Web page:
Printwear

February '13

For the Business of Apparel Decorating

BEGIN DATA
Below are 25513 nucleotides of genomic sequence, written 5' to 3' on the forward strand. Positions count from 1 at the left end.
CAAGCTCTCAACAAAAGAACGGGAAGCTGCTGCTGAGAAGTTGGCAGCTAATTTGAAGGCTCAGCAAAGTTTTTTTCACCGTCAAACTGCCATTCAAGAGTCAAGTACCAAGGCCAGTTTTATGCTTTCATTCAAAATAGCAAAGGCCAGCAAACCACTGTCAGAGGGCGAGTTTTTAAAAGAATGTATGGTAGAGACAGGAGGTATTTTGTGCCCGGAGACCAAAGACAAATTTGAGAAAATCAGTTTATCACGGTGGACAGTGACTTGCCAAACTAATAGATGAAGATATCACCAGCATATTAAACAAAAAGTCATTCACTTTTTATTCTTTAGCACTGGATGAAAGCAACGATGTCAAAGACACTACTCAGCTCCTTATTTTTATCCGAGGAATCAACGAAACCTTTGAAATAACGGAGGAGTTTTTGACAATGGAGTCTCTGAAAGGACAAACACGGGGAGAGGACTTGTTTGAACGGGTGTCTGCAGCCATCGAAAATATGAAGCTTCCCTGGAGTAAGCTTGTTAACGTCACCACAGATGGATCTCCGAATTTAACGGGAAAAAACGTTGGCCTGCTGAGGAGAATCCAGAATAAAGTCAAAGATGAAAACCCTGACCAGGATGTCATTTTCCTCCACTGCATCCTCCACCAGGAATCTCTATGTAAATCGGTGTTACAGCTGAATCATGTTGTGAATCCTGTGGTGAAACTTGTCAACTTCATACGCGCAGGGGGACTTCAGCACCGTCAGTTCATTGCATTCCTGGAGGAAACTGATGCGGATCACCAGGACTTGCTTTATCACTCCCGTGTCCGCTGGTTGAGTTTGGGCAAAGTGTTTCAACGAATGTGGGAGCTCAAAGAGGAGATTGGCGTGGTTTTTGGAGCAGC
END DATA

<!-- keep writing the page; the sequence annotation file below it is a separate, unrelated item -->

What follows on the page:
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From Software to Substrate by Lon Winters |||| In Faux Fashion n Simulated Appliqué B eing from the great state of Colorado and in the heart of the Rocky Mountains, you might expect us to work with some western brands, and you'd be correct. We have written about some in the past in this column. In fact you may have seen other examples of the Stetson label here before. The folks that represent Stetson work with us several times a year on multiple line releases for specific seasons. We've been doing this for years. The brand is an upscale classy men's and women's label used in a number of western products. You may be familiar with Stetson hats and boots, but they do wearables too. That's where we come in. Intermediate Lon Winters learned screen printing from the bottom up, starting his 20-plus-year career reclaiming screens. He has won nearly 50 international industry awards and honors, published numerous articles, and led several industry seminars and workshops. Currently, he is president of Colo.based Print This, Inc./GraphicElephants.com, an international consulting firm specializing in technical advances, plant design, layout, troubleshooting, productivity, quality analysis and complete garment-embellishing solutions. Visit GraphicElephants.com for more information. Contact Winters at lonwinters@aol.com. New territory Typically we are asked to develop 10 or 12 men's styles and about the same number for women. The client is very specific with this brand and knows exactly what they want. We are usually provided, via FTP site, the styles mocked up on the garment. Exact colors are called out as are specific styles. The art is provided in the same way and usually just needs some basic separation and vectorizing to take it to sampling and production. Within the last group, though, there were a few exceptions to the norm. Two women's styles called for embroidery. This really isn't a problem for us as we have those machines too. But the twist in this case is that they required yarn and chain stitches. This was a little out of our wheelhouse so we reached out to some of To stay within the client's budget, a mixed-media execution was out of the question. Instead, the author used special effects inks to simulate the stitches of embroidered applique. (All images courtesy the author) 16 | Printwear PW_FEB13b.indd 16 February 2013 1/21/13 11:24 AM

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